Over time, not just the camera sensor improved. All the rest of the electrical components did too. To process the data from higher resolution captures, camera CPU processors got smarter and very definitely faster. But more to the point of this article, the LCD screen on the back of new cameras has improved markedly too. My early Nikon D100 body had a 1.8-inch diagonal rear LCD screen with a measly 118,000 pixels. My current Nikon D850 features an impressive touch sensitive 3.2-inch tilting LCD screen with nearly 2.4 million pixels. Oh, and that legendary Kodak DCS-100 didn't even have an LCD screen. You had to plug in an external accessory to get even a tiny image screen.
Camera LCD screens have gotten better based on other metrics too. Anyone who's ever upgraded their home LCD television can attest to how much better images are these days in terms of color accuracy and contrast. Costs for big-screen LCD TV's have come down, too, and companies like Samsung are selling a whole lot of them. Every other device category that uses an LCD screen has been a trickle-down beneficiary of the quest for better LCD technology. Camera back screens are but one example.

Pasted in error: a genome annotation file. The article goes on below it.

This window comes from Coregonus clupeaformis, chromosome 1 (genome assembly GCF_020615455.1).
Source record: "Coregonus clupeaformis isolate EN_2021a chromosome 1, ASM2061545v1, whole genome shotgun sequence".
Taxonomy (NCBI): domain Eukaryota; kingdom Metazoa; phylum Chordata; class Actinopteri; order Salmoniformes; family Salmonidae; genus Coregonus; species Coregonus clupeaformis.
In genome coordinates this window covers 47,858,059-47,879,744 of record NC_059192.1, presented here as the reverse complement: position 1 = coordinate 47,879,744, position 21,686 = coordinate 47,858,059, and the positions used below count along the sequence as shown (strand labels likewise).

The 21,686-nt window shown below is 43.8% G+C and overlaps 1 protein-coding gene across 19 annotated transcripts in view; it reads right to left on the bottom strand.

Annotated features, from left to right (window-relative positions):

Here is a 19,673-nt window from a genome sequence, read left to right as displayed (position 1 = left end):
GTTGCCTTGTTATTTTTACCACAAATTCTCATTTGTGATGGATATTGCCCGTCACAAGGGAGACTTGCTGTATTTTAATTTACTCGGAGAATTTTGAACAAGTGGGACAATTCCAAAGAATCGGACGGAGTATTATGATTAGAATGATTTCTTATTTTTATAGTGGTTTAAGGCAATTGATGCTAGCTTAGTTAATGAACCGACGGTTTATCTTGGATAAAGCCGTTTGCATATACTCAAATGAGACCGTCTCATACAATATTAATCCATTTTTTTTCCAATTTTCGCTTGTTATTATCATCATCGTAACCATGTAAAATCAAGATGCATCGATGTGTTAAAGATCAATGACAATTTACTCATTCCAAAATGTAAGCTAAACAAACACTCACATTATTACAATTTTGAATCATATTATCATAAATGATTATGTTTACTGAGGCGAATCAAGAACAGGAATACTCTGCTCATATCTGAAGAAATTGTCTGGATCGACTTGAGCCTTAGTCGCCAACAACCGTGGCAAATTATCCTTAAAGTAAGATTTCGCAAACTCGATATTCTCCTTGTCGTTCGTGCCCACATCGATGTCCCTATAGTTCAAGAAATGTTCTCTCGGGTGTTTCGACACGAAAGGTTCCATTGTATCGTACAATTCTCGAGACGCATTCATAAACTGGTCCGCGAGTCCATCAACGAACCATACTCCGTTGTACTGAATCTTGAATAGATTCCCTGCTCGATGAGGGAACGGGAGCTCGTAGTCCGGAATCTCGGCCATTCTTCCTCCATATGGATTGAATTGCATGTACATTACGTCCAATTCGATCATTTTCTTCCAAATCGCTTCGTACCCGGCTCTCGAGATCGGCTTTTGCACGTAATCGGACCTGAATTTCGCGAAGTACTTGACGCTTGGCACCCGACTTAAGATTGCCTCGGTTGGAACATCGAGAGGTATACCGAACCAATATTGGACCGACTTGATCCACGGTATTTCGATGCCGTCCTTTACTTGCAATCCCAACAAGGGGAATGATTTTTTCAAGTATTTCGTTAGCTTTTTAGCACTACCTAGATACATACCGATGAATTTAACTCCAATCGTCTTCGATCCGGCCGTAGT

By now you no doubt get my point that technology improves over time, and that cameras, sensors and yes, camera back LCD screens are a heck of a lot better today than they once were. Great. So, is all this concern over chimping a case of something that used to not be recommended because the LCD screen just wasn't up to the job of displaying images, but now is perfectly fine? Well, I wouldn't go quite that far.